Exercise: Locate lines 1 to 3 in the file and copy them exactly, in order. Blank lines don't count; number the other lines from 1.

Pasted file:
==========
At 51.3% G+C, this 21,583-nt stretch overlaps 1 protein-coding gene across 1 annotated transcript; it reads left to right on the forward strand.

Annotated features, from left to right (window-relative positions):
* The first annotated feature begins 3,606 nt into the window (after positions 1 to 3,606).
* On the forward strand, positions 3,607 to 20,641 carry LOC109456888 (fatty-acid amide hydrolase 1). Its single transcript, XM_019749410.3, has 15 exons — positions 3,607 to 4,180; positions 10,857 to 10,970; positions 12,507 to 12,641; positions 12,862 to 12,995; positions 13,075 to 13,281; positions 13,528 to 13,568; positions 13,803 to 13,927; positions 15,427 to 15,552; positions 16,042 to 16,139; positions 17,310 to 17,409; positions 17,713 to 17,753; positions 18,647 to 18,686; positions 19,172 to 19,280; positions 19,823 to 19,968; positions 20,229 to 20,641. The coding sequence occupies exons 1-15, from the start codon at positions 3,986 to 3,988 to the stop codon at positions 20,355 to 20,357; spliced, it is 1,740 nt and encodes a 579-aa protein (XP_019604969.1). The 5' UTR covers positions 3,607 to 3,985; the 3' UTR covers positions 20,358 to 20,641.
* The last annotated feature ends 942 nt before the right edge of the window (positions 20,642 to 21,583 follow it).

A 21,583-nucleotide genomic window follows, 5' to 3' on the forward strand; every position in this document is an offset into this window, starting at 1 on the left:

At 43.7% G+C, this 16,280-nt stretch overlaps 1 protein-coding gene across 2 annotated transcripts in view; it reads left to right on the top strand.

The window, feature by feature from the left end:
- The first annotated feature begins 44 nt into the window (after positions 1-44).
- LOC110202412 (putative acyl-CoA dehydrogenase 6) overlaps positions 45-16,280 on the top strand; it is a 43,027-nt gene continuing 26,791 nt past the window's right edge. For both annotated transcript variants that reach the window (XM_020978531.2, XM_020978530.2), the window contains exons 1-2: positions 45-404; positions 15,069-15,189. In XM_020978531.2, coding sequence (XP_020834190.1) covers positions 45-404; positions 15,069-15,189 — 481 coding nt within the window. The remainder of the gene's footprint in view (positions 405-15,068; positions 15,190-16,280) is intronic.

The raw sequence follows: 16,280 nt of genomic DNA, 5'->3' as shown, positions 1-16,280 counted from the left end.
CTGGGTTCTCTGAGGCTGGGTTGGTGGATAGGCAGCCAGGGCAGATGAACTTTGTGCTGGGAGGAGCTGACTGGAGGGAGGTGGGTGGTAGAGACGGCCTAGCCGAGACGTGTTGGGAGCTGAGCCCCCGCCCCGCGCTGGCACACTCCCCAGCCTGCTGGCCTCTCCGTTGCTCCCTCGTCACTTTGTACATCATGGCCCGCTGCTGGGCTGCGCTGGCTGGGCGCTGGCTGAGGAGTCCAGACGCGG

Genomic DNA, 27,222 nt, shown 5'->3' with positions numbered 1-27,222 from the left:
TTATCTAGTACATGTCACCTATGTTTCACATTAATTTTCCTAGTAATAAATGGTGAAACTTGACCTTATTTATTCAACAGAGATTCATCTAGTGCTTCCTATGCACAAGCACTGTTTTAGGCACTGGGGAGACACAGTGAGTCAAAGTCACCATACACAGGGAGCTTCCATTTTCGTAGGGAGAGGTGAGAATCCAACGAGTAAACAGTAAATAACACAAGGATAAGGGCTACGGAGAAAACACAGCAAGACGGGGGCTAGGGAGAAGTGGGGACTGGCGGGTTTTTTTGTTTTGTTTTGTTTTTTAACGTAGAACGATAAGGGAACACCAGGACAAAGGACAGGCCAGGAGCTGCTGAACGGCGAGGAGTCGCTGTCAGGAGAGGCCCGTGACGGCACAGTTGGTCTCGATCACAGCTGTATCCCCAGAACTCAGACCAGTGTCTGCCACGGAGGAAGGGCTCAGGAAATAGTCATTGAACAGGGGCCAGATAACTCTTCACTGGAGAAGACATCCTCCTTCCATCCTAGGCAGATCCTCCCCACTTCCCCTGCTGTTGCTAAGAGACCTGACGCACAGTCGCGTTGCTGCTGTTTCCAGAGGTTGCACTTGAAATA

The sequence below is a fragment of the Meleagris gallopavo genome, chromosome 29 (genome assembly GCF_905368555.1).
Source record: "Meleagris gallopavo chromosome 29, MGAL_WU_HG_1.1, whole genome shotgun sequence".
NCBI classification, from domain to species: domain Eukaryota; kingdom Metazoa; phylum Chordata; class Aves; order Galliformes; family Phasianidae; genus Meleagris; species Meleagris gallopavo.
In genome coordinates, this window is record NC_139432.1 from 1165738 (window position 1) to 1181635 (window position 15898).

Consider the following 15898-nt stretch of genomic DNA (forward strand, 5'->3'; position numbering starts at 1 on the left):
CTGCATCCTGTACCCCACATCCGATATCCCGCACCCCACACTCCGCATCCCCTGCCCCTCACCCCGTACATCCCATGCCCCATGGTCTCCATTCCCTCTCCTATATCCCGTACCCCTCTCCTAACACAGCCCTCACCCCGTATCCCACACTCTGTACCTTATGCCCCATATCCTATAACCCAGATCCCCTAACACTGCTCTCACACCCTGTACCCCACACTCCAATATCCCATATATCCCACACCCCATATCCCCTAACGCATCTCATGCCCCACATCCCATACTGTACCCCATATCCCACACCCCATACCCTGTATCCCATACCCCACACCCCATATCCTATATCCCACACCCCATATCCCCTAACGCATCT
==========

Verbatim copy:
At 51.3% G+C, this 21,583-nt stretch overlaps 1 protein-coding gene across 1 annotated transcript; it reads left to right on the forward strand.

Annotated features, from left to right (window-relative positions):
* The first annotated feature begins 3,606 nt into the window (after positions 1 to 3,606).